• Celestial Bureaucracy: The Avatars, full stop, with the serious emphasis on Bureaucracy part. Fulfilling mortal requests is a chore to them. Judging souls of the dead is a chore to them. Returning people back to life is a major pain in the ass for them, because they have to form a committee before doing it, come to a consensus, send their helpers to find the mortal’s soul in one of the rings and that mortal will have to be judged again later, so they try to avoid it as much as possible… See Catch-22 Dilemma above for how they do it.
  • Comically Missing the Point: One of the Avatars starts complaining about the hard work he has to do in training a new Gate Guardian now the mortal has killed the previous one to get an audience with the avatars. That is just the most glaring example; it happens multiple times over the course of the story, mostly for comedic effect. Some of them are real conversations from one MMO or another, translated to book form.
  • Crapsack World: there are cities with different levels of safety in them, but there’s also a barbarian wilderness that needs to be kept at bay, explaining the need for adventurers. There are people with horrifying magical powers and very powerful creatures too. Weak are at the mercy of the strong and there’s slavery in most states because magic wasn’t very conducting to development of technology. And then there are the Avatars and the afterlife...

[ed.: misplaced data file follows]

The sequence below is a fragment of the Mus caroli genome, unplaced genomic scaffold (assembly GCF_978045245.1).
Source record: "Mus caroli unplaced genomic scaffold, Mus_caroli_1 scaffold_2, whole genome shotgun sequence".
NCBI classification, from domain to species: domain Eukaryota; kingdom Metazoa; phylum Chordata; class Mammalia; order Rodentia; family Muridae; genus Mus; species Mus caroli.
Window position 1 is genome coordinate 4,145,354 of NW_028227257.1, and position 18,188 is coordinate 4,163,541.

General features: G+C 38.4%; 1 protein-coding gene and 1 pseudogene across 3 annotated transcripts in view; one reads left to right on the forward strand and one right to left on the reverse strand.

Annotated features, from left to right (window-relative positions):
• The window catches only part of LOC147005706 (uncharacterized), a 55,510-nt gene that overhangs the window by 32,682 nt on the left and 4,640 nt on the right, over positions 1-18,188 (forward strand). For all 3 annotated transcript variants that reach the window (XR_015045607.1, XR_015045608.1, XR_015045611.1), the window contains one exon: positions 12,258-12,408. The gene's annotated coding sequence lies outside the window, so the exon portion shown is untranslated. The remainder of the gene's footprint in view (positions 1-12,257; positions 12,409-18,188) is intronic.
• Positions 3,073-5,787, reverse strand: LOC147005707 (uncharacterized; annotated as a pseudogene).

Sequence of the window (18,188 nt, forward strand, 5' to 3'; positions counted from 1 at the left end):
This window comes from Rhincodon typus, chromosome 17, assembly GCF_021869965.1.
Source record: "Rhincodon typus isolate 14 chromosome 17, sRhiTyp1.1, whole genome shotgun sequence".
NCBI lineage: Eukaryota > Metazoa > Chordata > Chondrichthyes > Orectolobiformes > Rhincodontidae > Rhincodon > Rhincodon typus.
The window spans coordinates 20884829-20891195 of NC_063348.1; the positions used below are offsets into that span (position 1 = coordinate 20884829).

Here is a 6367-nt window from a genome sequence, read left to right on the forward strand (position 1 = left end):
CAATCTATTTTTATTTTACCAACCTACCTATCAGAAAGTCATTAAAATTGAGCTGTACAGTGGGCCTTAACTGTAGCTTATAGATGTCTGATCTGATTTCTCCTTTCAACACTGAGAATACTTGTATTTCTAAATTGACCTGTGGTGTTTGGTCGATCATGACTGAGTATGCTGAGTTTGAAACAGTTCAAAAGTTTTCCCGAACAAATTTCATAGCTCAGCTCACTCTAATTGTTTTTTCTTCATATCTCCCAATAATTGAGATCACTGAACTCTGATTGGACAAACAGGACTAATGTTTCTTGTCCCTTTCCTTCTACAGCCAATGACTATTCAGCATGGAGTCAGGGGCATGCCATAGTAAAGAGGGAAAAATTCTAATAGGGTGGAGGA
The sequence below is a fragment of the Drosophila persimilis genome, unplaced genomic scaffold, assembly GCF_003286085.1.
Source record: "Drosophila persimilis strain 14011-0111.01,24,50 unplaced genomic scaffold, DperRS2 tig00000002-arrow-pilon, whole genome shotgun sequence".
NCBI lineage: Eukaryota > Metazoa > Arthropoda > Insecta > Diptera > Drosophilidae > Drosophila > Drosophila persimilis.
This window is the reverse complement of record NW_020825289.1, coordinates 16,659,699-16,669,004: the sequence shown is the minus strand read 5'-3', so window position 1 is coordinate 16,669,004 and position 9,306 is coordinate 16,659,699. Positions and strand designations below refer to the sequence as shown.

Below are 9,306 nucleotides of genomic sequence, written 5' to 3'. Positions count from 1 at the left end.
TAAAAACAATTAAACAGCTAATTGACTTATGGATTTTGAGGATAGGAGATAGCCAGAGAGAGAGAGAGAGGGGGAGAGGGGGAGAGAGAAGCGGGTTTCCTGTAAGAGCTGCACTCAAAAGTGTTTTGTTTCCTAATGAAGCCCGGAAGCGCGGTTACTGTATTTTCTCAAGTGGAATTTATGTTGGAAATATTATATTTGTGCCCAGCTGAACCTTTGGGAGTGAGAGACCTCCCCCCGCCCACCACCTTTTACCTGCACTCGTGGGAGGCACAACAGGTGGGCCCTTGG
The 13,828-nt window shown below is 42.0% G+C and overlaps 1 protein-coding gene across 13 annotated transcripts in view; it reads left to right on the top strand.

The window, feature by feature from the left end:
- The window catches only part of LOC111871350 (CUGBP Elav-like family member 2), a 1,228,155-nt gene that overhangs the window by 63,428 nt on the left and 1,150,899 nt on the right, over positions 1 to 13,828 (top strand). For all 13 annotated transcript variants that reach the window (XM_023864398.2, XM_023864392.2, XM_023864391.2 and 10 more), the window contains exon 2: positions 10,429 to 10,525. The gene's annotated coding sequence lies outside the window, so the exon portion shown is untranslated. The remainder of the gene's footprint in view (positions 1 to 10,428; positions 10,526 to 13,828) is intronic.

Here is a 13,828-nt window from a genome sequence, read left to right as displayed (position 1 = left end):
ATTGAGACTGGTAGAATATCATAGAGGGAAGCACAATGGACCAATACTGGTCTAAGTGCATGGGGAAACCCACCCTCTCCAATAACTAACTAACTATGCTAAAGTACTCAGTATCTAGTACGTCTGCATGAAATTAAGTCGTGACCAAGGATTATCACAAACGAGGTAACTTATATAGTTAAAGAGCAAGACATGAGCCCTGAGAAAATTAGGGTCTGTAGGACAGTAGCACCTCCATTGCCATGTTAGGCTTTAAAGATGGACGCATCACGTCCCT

• Death Is Cheap: Thoroughly averted, mostly because Avatars do not allow it to be, so the world functions relatively normal. Resurrection is possible but very hard to pull off. And there’s a price to pay...
  • Deconstruction: Somewhat dark one of the world of MMORPGs, but not as dark as Mogworld. Mostly because we are not shown the whole world and all the rules in the first book. The author’s website has more details.
  • Evil Overlord: Somebody is collecting an army of at least archers, rangers and Mansers (all primary damage dealer classes) for whatever murderous purpose they are going to be used. A character in the Prologue muses about what that might be. Then he dies.
  • Funny Background Event: In one rather tense scene a character drops her bow in anger. Her servant refuses to give it back to her until she calms down.
  • Generation Xerox : After over a century long life and raising a few generations, Valiria starts to notice genetic resemblance. It becomes a plot point later.
  • Little Match Girl: there’s a cameo of her in one of the challenges.
  • Murder Is the Best Solution: Valiria. Other Mansers. Almost everyone actually.
  • Stealth Pun: Two, at least. Original name of the author’s character was Sylver while his friend played (normally) evil aligned magic user. Thus, Argent Hellion. Second pun is no less convoluted: Valiria is a very old teacher who knows magic the world has forgotten after a cataclysm (game update from beta to finished IRL). That makes her Old Valyria!
  • When All You Have Is a Hammer…: Members of the same class have the similar way of approaching the problems, but always leaning towards violence as the most expedient solution. Sometimes literal hammers are involved. Also Valiria, a Manser who has Murder Is the Best Solution solution mentality, takes gaining a Protector’s Heart as an instruction to pass a challenge rather literally. Turns out not to be the right answer after all.